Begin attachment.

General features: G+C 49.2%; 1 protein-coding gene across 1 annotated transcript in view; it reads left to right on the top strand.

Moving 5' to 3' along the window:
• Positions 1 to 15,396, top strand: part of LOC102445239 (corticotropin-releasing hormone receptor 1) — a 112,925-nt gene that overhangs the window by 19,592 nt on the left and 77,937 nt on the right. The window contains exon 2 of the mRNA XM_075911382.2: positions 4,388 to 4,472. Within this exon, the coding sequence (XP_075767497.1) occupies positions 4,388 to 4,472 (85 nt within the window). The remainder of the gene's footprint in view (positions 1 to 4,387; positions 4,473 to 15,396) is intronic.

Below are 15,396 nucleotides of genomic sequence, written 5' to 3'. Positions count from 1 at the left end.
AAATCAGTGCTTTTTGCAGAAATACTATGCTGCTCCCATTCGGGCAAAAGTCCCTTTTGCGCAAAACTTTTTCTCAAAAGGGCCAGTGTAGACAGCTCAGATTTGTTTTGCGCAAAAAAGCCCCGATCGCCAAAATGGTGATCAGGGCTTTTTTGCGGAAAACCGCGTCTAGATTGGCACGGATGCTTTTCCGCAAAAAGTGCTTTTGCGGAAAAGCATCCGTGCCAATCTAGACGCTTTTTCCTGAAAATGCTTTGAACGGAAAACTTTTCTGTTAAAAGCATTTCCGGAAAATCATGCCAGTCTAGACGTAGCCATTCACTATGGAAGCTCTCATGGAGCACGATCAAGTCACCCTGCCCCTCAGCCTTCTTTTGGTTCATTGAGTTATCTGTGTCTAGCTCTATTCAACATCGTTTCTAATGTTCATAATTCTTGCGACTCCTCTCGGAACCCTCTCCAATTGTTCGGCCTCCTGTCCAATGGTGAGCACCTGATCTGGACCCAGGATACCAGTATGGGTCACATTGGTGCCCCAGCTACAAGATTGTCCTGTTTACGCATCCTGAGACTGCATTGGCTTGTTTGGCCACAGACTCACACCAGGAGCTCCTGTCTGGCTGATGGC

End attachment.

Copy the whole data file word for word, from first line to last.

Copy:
General features: G+C 49.2%; 1 protein-coding gene across 1 annotated transcript in view; it reads left to right on the top strand.

Moving 5' to 3' along the window:
• Positions 1 to 15,396, top strand: part of LOC102445239 (corticotropin-releasing hormone receptor 1) — a 112,925-nt gene that overhangs the window by 19,592 nt on the left and 77,937 nt on the right. The window contains exon 2 of the mRNA XM_075911382.2: positions 4,388 to 4,472. Within this exon, the coding sequence (XP_075767497.1) occupies positions 4,388 to 4,472 (85 nt within the window). The remainder of the gene's footprint in view (positions 1 to 4,387; positions 4,473 to 15,396) is intronic.

Below are 15,396 nucleotides of genomic sequence, written 5' to 3'. Positions count from 1 at the left end.
AAATCAGTGCTTTTTGCAGAAATACTATGCTGCTCCCATTCGGGCAAAAGTCCCTTTTGCGCAAAACTTTTTCTCAAAAGGGCCAGTGTAGACAGCTCAGATTTGTTTTGCGCAAAAAAGCCCCGATCGCCAAAATGGTGATCAGGGCTTTTTTGCGGAAAACCGCGTCTAGATTGGCACGGATGCTTTTCCGCAAAAAGTGCTTTTGCGGAAAAGCATCCGTGCCAATCTAGACGCTTTTTCCTGAAAATGCTTTGAACGGAAAACTTTTCTGTTAAAAGCATTTCCGGAAAATCATGCCAGTCTAGACGTAGCCATTCACTATGGAAGCTCTCATGGAGCACGATCAAGTCACCCTGCCCCTCAGCCTTCTTTTGGTTCATTGAGTTATCTGTGTCTAGCTCTATTCAACATCGTTTCTAATGTTCATAATTCTTGCGACTCCTCTCGGAACCCTCTCCAATTGTTCGGCCTCCTGTCCAATGGTGAGCACCTGATCTGGACCCAGGATACCAGTATGGGTCACATTGGTGCCCCAGCTACAAGATTGTCCTGTTTACGCATCCTGAGACTGCATTGGCTTGTTTGGCCACAGACTCACACCAGGAGCTCCTGTCTGGCTGATGGC